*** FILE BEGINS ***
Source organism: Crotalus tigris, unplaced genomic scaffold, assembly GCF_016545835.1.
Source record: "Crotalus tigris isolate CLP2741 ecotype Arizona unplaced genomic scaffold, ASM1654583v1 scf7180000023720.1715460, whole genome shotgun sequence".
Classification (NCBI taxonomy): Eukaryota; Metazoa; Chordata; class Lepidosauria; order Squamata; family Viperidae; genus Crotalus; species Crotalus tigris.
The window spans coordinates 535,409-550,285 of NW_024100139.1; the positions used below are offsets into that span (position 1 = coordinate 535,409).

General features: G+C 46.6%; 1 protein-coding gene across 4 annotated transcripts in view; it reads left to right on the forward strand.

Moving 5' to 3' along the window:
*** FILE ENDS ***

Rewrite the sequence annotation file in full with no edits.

Source organism: Crotalus tigris, unplaced genomic scaffold, assembly GCF_016545835.1.
Source record: "Crotalus tigris isolate CLP2741 ecotype Arizona unplaced genomic scaffold, ASM1654583v1 scf7180000023720.1715460, whole genome shotgun sequence".
Classification (NCBI taxonomy): Eukaryota; Metazoa; Chordata; class Lepidosauria; order Squamata; family Viperidae; genus Crotalus; species Crotalus tigris.
The window spans coordinates 535,409-550,285 of NW_024100139.1; the positions used below are offsets into that span (position 1 = coordinate 535,409).

General features: G+C 46.6%; 1 protein-coding gene across 4 annotated transcripts in view; it reads left to right on the forward strand.

Moving 5' to 3' along the window: